Throughout the ride, we were fed fruits and sandwiches. The fruits were cold and yummy, and I even tried something I’d never had before! When we were full, we gave our leftovers to some kids beside the river. It was nice to not have the food and drink go to waste! After the temple, our next stop was a market. I had been before in other countries, but this was an authentic market. Full of things to make me squirm! Duck egg with baby still inside? CHECK! Squirming fishes flopping in pans? CHECK! Live chickens being harvested? CHECK! Peeling skins off of Frogs? CHECK and DOUBLE CHECK! I didn’t want to make you squirm, so instead, I focused on the images of the people and the fruits. Always a favorite of mine.

The sights and smells were lots of fun, but we were ready to head down to the Mekong Delta after this. The ride was enjoyable. I saw a floating gas station, a floating police station, and many friendly people waving Hello. Our funny guides made the trip even more enjoyable.

A riverboat store, they come to you and sell you food.
A riverboat store, they come to you and sell you food.

We were told a story about how the Mekong region developed its own whiskey. Of course, it starts with prohibition and alcohol being outlawed. Soon, the people in this region were making their own version of moonshine using Buffalo stomachs. We were offered some Mekong Whiskey, though luckily not from a buffalo’s stomach. We stopped and went to a “pub” that was nothing more than a shack. Still, the sticky rice whiskey was sweet and helped with the heat, sucking all my energy away. As we were leaving, I thanked the older lady serving us in Vietnamese. I guess I said everything correctly because all the Vietnamese people turned around and stared at me with big eyes. The young guide said, “Wow, you are so good; it sounded perfect.”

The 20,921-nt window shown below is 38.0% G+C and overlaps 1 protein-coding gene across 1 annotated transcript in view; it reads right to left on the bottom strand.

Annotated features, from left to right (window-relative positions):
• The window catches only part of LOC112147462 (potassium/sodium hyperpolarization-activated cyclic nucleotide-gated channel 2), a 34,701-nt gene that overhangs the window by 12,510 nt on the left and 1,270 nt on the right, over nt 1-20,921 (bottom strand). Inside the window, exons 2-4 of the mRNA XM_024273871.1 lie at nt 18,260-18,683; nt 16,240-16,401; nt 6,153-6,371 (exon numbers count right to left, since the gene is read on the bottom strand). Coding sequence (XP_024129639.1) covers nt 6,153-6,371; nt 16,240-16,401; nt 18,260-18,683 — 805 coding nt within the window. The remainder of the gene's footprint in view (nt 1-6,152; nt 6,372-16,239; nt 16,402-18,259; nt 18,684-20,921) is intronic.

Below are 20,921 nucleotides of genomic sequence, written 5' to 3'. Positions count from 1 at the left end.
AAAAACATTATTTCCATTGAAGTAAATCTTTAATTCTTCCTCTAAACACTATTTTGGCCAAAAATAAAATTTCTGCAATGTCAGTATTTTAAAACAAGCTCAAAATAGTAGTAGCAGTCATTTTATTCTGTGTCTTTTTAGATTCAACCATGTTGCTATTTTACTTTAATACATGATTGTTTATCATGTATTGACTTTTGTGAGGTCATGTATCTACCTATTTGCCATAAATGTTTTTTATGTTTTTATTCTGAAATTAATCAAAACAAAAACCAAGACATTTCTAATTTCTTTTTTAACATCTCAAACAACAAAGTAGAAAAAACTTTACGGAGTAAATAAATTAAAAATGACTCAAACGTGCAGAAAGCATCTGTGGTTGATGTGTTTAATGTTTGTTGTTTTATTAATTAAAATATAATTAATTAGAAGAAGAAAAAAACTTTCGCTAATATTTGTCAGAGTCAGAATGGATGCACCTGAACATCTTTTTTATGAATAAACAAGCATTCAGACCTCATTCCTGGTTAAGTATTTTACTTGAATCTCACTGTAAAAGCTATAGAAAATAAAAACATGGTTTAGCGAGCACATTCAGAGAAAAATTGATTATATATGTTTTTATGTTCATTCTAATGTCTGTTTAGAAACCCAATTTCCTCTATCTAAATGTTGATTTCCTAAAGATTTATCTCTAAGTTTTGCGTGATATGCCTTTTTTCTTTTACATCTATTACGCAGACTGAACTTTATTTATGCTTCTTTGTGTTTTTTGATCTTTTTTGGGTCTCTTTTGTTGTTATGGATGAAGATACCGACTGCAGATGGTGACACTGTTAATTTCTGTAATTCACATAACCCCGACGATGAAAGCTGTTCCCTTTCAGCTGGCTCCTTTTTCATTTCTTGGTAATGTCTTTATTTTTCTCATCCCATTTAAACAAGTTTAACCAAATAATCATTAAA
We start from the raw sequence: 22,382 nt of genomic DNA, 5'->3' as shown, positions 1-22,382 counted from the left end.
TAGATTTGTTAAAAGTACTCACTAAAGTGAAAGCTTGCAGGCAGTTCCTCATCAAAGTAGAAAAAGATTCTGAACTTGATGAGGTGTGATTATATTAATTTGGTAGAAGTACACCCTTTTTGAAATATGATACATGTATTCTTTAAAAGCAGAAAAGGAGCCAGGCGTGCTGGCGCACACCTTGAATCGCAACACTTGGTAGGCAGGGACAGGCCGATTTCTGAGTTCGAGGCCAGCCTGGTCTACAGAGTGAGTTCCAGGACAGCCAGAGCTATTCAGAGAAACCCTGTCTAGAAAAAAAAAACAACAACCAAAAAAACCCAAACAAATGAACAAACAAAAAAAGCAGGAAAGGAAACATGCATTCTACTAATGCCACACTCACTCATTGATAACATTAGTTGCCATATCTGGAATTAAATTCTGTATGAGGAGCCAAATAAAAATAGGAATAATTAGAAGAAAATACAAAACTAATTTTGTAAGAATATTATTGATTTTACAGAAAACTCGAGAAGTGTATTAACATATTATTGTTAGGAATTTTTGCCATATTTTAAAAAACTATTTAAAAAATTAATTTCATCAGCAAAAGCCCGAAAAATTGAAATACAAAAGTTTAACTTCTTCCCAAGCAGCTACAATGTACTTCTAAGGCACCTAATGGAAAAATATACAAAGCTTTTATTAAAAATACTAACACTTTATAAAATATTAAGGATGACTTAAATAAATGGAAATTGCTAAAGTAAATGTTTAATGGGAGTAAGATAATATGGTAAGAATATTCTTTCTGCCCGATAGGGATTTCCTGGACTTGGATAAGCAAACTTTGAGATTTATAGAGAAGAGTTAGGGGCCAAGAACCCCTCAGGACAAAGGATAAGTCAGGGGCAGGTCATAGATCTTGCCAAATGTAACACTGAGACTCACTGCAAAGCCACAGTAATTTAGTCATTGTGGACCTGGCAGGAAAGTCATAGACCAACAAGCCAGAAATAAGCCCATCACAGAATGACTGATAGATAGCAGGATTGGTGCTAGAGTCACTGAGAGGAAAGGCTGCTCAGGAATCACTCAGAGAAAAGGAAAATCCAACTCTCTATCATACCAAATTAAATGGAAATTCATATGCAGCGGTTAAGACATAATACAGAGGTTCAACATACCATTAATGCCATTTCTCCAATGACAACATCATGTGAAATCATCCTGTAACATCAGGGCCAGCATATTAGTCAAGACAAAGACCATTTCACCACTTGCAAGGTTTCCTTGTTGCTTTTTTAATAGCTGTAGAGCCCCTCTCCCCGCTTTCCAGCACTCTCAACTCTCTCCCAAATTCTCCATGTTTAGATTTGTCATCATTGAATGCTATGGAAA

Compliments always make me smile
Compliments always make me smile

That made my entire day! At this point, the heat was nearly unbearable. We walked around a village, learning about how the people make their living and how poor the conditions of the homes were. Still, they treated us to coconut juice and showed a few items left behind from the war – all with a smile. We got a chance to sit down in the shade, and I got to know my fellow tourists. They had automatically assumed I was from London, and I smiled a bit. I think it’s a compliment that people don’t see me as “that American.” When I told them about a few of my adventures, they seemed genuinely concerned for my safety. I paused and smiled and assured them I was pretty safe and always acted cautiously. One of the gentlemen remarked that with my smile, I could make friends anywhere.

I laughed, and after that, I felt as if the older people in the group kept looking out for me. I thought it was cute, and I enjoyed playing the young granddaughter for the day.

Hot and really hungry, we finally finished our ride down the delta to a small orphanage where we had lunch, and the kids entertained us with a football match! It was a simple spread, and it was nice to sit and relax with some fans blowing on us! The fruit was good, and by the time we had said ‘Hello’ to the kids and learned a bit about how our tour was helping them, it was already time to go! I have to admit I kept falling asleep on the boat ride back. The heat just kept lulling me back to sleep, no matter how many times I sipped on my diet coke. This was a long day, but it was definitely a lot of fun.

As we were all shuttled back to our hotels, the two couples from London sat near me and wished me a safe journey. I got hugs and kisses, and they popped out of the van and disappeared back into their hotel. One of the things I wanted from my time here were memories that could be etched into my mind so that I might never forget them. I don’t know if I accomplished that, but I’ll never forget the warm feelings had carried throughout the day. That remains etched in my heart.